Julia: Yeah. This is the best explanation I’ve ever heard of branded photography ever. Because we do social media, we build websites for people. We love using branded photography because then we don’t have to use stock photos and you actually get pictures of the business owner or maybe it’s like a staged interaction with a client. You can just do so much more with it. And so I love branded photography and I love your explanation of it. So you touched a bit on this, why do you think branded photography matters? You touched a little bit on it being like a way to connect with people. Any other thoughts?
Amy: So it used to be that a traditional headshot was enough, right? That was all you needed. You needed an “about me” photo on her website, maybe a LinkedIn profile, once LinkedIn became a thing. This didn’t use to be a thing because businesses of this size, they weren’t on the internet because the internet wasn’t a thing.
But now there’s this massive online space where visuals are everything. And just one photo is not going to cut it anymore. I was actually on your website before this call and I was reading through your services and I loved what you were saying about four different things that good branding can do for you. And what I noticed, when you’re talking about branding as a whole, three out of those four things are things that photography can help with. So those things, helping your customer recognize you. Photos of your face are great for that! Photos of your business around the internet, making your profile the same on all of your different places online, that’s really great way to create recognition. Establishing trust and creating loyalty.
You know, Ryann said in one of your podcast episodes that social media is an icebreaker. I love her way of explaining that because it really, really is. It can’t be an icebreaker if you don’t show your face. And yes, you can be showing up in stories, but then also your posts need to show your face, too.
Julia: Or if you don’t show up with your face, it’s like an icebreaker for what? Like what’s the point?
Amy: Yeah, so you’re just like slapping photos of your product up there or your service and I’m like, I don’t know who this person is. Right. And a little side note there. I post all these pretty pictures on my Instagram and I’m the photographer. 95% of the time, the photos that get the most engagement, if I look at my top nine or my top twelve for the year, are photos of my face.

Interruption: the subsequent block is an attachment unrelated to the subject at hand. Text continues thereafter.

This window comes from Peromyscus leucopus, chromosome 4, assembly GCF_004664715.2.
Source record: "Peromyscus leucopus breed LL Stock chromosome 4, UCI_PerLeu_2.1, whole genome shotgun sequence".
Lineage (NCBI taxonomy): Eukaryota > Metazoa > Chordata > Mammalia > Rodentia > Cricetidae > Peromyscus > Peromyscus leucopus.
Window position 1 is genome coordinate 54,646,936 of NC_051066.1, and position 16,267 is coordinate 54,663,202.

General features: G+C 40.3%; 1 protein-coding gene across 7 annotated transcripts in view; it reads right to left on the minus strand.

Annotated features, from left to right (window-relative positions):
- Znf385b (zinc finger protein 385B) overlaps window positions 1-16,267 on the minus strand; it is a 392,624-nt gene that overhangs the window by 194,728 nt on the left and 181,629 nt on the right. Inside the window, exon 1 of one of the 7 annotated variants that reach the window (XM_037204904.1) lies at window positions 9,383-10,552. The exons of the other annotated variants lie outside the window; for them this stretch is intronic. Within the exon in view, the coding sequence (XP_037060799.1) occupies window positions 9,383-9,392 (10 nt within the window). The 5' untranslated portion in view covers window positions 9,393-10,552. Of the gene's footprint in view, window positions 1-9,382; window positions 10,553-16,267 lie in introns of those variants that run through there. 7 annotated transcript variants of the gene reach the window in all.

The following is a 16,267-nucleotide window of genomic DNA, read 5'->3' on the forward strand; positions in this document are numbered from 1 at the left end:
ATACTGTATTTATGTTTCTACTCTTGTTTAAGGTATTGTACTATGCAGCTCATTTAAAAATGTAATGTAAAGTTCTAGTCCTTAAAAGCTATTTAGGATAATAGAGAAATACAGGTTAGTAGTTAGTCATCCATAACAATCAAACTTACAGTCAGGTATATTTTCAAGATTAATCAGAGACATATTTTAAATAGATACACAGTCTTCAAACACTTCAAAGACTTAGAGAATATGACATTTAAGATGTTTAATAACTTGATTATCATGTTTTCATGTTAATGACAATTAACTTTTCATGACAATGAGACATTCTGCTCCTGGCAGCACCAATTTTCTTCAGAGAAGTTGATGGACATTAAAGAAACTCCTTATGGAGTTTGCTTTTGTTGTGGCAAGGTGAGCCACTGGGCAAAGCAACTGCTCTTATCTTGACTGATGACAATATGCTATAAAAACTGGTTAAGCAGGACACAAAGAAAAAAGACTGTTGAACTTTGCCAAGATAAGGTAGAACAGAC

Julia: Oh, totally.
Amy: That human connection, the human connection is so important. It actually gives me hope for humanity, right? Connection is so important. So those, and then like setting your business apart from your competitor. A lot of times, when you’re looking at, you know, a business for marketing or you’re looking at a graphic design company, a lot of the time, the brand and the person behind the brand is what sets that business apart and makes you want to work with them or not work with them. And so photos can be a part of an awesome brand.
Julia: Totally. I find myself, lately, like when you need like a single service provider or like a solopreneur, whether it be like a photographer or I was looking at photography recently because we’re having a baby soon, and so I was like, do we want, do we want like a birth photographer? Do we want newborn pictures? And when you’re looking for a solopreneur or somebody like that, you really want to connect with a person, or at least I do. And so if you don’t see them like you can see a beautiful portfolio on their website, or you can see a beautiful portfolio on Instagram, but if you don’t see the actual person, then you start wondering, well, is this a person real? Who are they? And even big companies we want to know, are we talking to a machine or are we talking to a person? So I think branded photography is like a perfect bridge to knowing who we’re talking to.